Another day in paradise begins.
A dozen couples start waking up to either a soundtrack of tropical birds or the ocean in their well-appointed cottages (or bures - pronounced "burr-ays"). As they begin what promises to be a perfect day, painstaking preparations are made to ensure this side of paradise lives up to expectations. Tropical fruit and fresh-baked breads and pastries are invitingly displayed on a buffet table. Fresh coffee is brewing. Diving conditions are being closely monitored, even as exotic tropical fish flirt with the water's translucent surface. The "Bula Board" details the day's activities, as well as the Fijian phrase of the day.
As I set off for my morning hike, I notice that today's phrase is Sega ne lega, or "No worries!"
In a manner blending a favorite uncle and seasoned CEO, Turtle Island's owner and managing director Richard Evanson presides over the morning staff meeting alongside general manager Alex Weiss. With a few notable exceptions, Evanson proudly affirms he has not missed a 7:30 a.m. meeting in the 30 years Turtle Island has existed as one of Fiji's most exclusive destinations. Though corporations claim that their staff functions like a close-knit family, Turtle Island is the real deal. Many on staff have been with the property since it opened.
Since Evanson's arrival on Turtle Island in 1972 (then known as Nanuya Levu), over a million trees have been planted, transforming the nearly barren island into a lush paradise. Although Evanson enjoyed being a modern-day Robinson Crusoe, the arrival of Columbia Pictures in 1979 to shoot The Blue Lagoon gave him and the island a new lease on life.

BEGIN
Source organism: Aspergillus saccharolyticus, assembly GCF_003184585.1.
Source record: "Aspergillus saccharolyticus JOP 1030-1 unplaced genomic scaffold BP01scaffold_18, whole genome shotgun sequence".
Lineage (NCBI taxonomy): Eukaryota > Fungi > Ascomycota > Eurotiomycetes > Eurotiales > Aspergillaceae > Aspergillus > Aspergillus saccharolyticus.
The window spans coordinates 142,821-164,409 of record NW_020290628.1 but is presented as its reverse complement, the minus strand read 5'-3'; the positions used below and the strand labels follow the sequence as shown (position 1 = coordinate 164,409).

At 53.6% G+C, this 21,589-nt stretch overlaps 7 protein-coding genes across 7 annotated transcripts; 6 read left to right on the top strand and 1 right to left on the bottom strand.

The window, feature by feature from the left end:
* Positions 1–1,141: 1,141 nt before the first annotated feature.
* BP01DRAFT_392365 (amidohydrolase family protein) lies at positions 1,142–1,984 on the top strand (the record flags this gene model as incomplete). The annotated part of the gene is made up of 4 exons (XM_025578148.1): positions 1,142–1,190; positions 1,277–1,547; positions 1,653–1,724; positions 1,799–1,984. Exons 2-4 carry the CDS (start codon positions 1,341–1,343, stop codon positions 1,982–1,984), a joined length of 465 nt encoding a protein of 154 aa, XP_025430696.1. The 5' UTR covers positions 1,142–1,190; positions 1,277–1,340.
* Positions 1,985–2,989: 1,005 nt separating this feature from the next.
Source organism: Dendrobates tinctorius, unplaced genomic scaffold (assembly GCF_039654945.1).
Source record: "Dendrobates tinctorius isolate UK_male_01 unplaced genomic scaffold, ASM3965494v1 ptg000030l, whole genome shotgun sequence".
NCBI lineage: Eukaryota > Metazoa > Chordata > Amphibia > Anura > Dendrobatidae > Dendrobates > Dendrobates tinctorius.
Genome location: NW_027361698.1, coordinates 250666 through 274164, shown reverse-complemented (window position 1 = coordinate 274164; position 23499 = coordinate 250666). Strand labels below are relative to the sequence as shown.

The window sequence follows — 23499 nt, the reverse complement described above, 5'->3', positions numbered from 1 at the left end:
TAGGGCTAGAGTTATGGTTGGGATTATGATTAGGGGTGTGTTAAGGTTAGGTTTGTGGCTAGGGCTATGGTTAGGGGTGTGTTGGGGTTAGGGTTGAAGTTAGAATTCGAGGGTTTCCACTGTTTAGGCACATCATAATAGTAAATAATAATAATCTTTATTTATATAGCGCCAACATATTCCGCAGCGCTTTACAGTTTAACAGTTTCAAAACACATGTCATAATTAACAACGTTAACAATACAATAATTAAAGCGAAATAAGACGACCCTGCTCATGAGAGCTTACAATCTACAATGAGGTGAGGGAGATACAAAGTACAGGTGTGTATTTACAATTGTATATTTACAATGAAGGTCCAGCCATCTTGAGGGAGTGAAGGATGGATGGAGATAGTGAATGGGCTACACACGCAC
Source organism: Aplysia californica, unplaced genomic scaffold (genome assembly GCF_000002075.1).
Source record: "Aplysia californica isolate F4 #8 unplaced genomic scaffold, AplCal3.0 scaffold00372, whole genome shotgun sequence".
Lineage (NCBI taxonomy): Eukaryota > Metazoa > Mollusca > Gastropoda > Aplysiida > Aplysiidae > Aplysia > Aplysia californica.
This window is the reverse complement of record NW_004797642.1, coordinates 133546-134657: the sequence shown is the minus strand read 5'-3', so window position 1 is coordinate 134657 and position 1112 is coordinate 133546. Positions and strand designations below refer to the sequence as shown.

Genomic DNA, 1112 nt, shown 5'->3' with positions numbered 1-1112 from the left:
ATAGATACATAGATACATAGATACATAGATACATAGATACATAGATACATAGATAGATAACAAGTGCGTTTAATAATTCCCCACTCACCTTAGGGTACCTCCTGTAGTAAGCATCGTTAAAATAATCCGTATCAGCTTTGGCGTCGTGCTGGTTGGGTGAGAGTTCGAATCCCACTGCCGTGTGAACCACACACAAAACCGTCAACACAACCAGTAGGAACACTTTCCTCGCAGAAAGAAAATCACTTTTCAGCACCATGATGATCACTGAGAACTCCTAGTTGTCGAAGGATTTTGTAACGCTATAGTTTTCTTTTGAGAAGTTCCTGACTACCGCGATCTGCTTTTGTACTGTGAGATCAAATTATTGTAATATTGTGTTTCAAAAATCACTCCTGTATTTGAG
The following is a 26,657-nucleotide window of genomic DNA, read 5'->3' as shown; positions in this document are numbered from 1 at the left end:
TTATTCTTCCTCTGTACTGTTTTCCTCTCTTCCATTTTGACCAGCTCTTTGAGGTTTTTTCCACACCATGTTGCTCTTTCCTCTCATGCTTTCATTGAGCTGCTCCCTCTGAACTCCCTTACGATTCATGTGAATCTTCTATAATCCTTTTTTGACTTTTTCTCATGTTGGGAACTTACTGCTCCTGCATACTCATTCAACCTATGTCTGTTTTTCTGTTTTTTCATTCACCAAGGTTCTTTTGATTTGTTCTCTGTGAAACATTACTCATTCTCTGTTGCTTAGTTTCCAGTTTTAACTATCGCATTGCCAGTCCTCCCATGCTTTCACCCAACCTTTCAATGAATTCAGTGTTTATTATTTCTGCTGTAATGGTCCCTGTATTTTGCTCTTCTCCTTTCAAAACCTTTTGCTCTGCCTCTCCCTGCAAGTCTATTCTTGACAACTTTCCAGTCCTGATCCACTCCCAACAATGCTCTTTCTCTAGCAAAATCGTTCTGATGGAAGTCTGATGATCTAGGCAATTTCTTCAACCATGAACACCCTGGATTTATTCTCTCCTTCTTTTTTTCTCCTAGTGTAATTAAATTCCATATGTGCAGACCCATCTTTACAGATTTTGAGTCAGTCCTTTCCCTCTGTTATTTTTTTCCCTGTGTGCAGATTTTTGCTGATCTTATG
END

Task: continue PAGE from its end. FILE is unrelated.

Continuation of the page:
In transforming the film set to a resort, Evanson insisted every detail be true to the Fijian way of life. Rather than go for broke with the most amenity-filled resort, he stayed with the vision that brought him to Fiji in 1972. It is a work still in progress that involves Green Globe 21 benchmarking of environmental management, preservation of mangroves and coconut groves, freshwater ponds to encourage bird life, a "Turtle Release" program to save endangered turtles, and a four-acre hydroponic vegetable garden supplying organic produce for guests and staff. Most recently, Evanson purchased $1 Million U.S. in solar equipment to make Turtle Island 100% solar-powered by May 2012.
January 1, 1980
Top-Drawer Turtle Island Guests
John McCain and his family (14 stays and counting), Al Gore, Eddie Van Halen (who sent the staff numerous guitars), movie producer Andrew Tennenbaum (The Bourne Ultimatum, Water for Elephants) John Cleese, Ringo Starr, and Brian Dennehy.
An Island of Your Own
The entire island can be rented for about $300,000 U.S. per week; cost includes all food, beverages, and most activities. Nightly rates typically range from $2,079 to $2,999 per couple per night.
The Yasawa Island chain, located west of Viti Levu, The Republic of Fiji's main island, whose cities include Nadi (the island's point of entry) and national capital Suva. Guests arrive by a seaplane transfer from Nadi.
Up to 80 people during the high season.
Turtle Island has 15 "bures" accommodating 15 couples and up to 30 guests. During "family time," guests can bring their children.
Each year $100,000 is donated for the education of Fijian children, including the families of Turtle Island's staff. In 1992, Evanson founded the Yasawas Community Foundation to provide assistance in local health, education, and transport.
While many resorts with this caliber of clientele are getting LEED certifications and their own organic gardens, Evanson insists this resort is not so much a trend-setter as it was something he developed to exist as a one-of-a-kind experience that could not be duplicated—something that would make Theodore "Ted" Levitt, one of his favorite professors at Harvard Business School, proud. Evanson's early embrace of cable television, which gave him the means to buy the actual island, shaped up the same way.